It was good to see a nice GOP event in Butler County dedicated to a victory celebration for Thomas Hall at the Majors Barn. It was a tough election season, and some hard feelings emerged during that race, which clearly split the Butler County Republican Party in half. But several people supported Matt King, who ran against Thomas for the 46th Representative Ohio seat. They were there to congratulate Thomas and to show leadership in coming together as a party now that the election was over. There were people there that I could speak with where things got pretty heated, and we had some nice conversations, and everyone made up. I know everyone couldn’t come, people were busy, but you could tell a lot about Republican Party leadership by who was there and who wasn’t. I can tell you someone, who was there, Roger Reynolds, was, and we had a nice conversation about the horrendous problem that was happening to him. I asked him if Sheriff Jones was going to pay for all his massive legal bills for the phony trial coming up for him in December of 2022, which to me looks like a complete political hit job. That is not the kind of thing that makes the Republican Party better, but something that has made it worse. Roger kind of smiled at me and shrugged his shoulders. He’s one of the good guys, and his only focus was on getting that mess behind him so he could live his life again. And Thomas and I spoke about the new Speaker of the House and what an excellent relationship those two had together, which was encouraging. Good things were happening. But I also received reports from some of the state people and the federal people who deal with Republican parties all over the country. Their impression of the Butler County Republican Party was not a good one. There were a lot of complaints about engagement, phone calls, appreciation letters, and just basic organization, and while I kept up a happy face inside, I was pretty mad. I am proud of the Butler County Republican Party and don’t like hearing people say bad things about it.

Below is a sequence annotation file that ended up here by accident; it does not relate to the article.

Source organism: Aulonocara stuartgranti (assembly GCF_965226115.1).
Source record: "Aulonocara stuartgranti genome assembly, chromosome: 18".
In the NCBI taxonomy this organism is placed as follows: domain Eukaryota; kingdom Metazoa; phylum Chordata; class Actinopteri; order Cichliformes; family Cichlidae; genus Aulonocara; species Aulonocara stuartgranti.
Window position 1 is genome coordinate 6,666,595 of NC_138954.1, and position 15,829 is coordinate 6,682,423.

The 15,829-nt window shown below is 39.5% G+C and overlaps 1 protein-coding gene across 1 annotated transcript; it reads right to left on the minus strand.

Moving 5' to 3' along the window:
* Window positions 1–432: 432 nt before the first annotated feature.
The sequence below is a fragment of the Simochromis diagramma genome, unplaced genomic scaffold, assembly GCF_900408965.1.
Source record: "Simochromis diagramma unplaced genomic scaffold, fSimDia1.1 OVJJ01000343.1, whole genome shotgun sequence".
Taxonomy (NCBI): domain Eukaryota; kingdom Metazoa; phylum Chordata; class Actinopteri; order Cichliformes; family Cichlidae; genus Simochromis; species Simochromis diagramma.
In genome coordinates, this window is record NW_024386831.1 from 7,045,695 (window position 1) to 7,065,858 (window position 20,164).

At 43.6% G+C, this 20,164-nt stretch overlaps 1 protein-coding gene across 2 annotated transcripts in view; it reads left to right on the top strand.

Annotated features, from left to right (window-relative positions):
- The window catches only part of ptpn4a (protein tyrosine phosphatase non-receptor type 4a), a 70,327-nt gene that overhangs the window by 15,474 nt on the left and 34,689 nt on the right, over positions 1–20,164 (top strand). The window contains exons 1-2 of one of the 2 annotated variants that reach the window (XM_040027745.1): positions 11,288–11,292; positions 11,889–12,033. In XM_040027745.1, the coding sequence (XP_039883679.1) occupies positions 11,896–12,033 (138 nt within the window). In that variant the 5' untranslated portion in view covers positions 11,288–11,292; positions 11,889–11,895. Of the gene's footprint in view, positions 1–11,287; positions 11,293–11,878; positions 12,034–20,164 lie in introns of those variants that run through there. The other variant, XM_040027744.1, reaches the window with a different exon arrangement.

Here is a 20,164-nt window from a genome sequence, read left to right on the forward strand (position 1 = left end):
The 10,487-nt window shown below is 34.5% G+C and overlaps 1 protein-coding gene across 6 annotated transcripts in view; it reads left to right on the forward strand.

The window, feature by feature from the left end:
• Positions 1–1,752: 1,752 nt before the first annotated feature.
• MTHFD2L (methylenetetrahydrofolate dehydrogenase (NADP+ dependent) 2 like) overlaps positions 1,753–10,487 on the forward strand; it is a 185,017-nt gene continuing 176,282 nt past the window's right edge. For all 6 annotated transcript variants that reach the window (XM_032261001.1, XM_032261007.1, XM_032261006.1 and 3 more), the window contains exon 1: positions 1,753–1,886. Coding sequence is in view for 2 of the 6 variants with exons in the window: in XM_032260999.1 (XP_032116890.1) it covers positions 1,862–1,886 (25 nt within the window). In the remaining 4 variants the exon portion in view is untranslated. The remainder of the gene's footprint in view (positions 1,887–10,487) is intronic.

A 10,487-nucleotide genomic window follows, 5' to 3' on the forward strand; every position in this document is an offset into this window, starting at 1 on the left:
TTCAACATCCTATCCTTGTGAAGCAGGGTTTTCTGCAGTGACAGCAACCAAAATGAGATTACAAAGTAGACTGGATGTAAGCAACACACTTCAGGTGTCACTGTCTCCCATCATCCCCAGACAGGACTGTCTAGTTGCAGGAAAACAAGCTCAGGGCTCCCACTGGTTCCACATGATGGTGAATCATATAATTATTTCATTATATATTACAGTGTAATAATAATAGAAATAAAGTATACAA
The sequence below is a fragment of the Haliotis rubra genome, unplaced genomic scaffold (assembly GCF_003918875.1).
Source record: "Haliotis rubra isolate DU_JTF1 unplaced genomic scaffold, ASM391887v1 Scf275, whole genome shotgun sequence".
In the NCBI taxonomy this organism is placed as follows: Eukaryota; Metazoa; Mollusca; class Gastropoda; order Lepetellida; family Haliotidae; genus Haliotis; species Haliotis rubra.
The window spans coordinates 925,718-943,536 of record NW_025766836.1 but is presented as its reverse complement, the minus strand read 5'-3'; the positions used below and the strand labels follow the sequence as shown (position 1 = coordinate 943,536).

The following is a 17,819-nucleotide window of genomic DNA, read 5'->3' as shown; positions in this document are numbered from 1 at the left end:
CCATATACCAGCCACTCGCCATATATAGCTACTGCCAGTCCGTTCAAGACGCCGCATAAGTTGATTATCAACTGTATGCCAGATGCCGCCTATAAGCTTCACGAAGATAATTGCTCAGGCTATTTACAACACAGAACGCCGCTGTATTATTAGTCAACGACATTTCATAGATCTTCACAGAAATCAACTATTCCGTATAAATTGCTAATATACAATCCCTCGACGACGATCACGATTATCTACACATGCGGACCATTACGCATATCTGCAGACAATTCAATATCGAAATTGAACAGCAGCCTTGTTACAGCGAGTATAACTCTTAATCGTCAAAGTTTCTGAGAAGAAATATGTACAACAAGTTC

Hey, I get it; we all get older. You look in the mirror and what looks back is a person falling apart. Age can be cruel. And when the dog doesn’t respect you, and your wife is complaining about you leaving your socks in the corner by the bathroom, and nobody thinks you’re all that special, it can feel great to go to a Party meeting and have everyone worship you for all the things you have done in your life. It’s hard to be big enough to get out of the way and let younger people step in and show their ambitions.   That has always been the Bengals problem; the Brown family has always gotten in the way of its own success. And that is what is happening with the Butler County Republican Party. It’s not just from the direction of the police, but there are commissioners, trustees, and many others who are holding positions as placeholders, then getting mad at the youth for nipping at their heels. And my advice to them, the elders, is if you really love the Republican Party, you would want to do the right thing, and that is to get out of the way and let those with the most ambition and freshest eyes step into leadership positions. Sometimes being a great leader is in getting out of the way. And hanging on to the past and living off a reputation to hide the aging process from your own eyes isn’t love. It’s selfish, and the only result is that you become the latest Boss Hogg in the world and become known not for good deeds but for corruption and ill-advised political fights that ruin everything a lifetime took to build.

Rich Hoffman